Joyful Giving

Is giving a duty? A chore? A burden?

Though many of us wouldn’t want to admit it, there has probably been a time when we feel that way. Who hasn’t had “something better to do” with their tithes, offerings, or other giving?

Giving ought to be a source of joy, but we have to maintain a proper perspective for this to be the case. Remember:

  • Everything we have had been given to us by God. Freely you have received, so freely give.
  • What you have is not yours; you are a steward of God’s property. There is no better use for his blessings than blessing others.
  • You can’t out-give God. He will bless you beyond your ability to bless others.

When donations were needed to build the Tabernacle, the people have so generously that Moses had to declare “Let no man or woman do anything more for the contribution for the sanctuary.” They had to be restrained from giving.

Give freely. Give without restraint. I promise you that God will always, always out-give and out-bless.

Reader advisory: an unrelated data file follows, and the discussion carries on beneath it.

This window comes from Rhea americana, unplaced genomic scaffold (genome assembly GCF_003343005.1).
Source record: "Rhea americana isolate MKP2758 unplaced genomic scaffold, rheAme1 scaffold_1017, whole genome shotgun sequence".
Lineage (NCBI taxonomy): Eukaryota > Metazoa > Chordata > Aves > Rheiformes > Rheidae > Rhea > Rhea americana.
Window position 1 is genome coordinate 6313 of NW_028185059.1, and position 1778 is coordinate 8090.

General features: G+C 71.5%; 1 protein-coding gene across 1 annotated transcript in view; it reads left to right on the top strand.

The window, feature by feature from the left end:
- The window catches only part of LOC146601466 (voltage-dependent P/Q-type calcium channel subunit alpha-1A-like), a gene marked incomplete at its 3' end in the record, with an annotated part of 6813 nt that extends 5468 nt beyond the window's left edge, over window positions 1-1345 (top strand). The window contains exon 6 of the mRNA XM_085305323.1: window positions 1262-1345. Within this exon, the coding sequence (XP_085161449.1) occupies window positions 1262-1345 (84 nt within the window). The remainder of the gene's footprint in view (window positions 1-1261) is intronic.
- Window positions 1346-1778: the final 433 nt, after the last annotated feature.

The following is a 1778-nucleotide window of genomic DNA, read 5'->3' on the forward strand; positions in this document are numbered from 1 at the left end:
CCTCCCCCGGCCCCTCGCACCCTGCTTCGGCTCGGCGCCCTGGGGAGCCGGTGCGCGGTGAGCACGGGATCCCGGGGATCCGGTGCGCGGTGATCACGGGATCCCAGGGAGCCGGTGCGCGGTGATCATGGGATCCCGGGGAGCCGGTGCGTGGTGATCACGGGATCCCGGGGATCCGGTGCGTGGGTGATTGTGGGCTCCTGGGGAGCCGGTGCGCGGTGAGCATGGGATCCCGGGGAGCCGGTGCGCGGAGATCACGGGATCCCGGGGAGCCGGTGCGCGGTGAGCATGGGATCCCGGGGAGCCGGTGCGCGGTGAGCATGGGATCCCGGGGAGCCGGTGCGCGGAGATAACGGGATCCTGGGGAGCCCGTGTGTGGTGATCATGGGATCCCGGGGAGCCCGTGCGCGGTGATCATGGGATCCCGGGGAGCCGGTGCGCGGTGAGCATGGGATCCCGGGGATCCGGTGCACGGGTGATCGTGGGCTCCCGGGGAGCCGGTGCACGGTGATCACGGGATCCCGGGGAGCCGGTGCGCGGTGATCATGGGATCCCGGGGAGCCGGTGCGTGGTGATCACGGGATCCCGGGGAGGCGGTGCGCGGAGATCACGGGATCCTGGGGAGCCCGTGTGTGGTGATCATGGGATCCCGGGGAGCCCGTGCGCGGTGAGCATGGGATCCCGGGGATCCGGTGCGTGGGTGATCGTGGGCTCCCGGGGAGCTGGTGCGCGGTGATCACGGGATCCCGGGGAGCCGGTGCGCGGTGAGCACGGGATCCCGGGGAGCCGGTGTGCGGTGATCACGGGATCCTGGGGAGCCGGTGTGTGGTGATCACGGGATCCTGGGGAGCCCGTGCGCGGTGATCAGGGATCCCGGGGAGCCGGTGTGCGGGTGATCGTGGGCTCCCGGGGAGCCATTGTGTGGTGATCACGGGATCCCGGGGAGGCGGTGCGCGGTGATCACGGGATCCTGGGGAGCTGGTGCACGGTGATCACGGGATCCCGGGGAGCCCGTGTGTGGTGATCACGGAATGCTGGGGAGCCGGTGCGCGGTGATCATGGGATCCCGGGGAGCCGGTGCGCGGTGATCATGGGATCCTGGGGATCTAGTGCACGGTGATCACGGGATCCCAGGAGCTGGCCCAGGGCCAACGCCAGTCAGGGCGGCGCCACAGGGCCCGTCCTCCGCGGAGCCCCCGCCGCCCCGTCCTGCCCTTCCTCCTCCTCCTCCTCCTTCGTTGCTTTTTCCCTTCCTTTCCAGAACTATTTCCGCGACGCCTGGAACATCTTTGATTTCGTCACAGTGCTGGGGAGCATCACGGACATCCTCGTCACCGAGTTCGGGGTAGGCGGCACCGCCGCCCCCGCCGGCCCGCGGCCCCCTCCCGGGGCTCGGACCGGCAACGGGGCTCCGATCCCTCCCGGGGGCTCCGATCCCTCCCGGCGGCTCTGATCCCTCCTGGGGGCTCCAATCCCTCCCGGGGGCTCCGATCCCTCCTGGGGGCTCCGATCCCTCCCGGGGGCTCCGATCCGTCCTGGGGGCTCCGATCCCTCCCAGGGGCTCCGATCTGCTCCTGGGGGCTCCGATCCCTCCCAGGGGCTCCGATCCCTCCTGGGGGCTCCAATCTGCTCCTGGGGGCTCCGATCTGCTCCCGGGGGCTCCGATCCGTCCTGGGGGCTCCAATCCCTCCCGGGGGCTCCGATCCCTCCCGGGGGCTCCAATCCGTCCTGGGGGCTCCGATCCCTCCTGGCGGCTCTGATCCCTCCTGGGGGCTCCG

Chains of Tradition

Jesus criticized the Pharisees for their traditions, because they often invalidated the Word of God. For example, a man didn’t have to honor his father and mother of he pledged the support he would have given them to God. For teachings like this Jesus rebuked the Pharisees, saying “for the sake of your tradition you have made void the word of God” (Matthew 15:6 ESV).

Traditions aren’t necessarily bad. There are some beautiful hymns in the hymn book. The marriage ceremony has evolved into something deeply spiritual and scriptural over the years. But tradition is not the word of God and cannot be confused with scriptural standards of faith.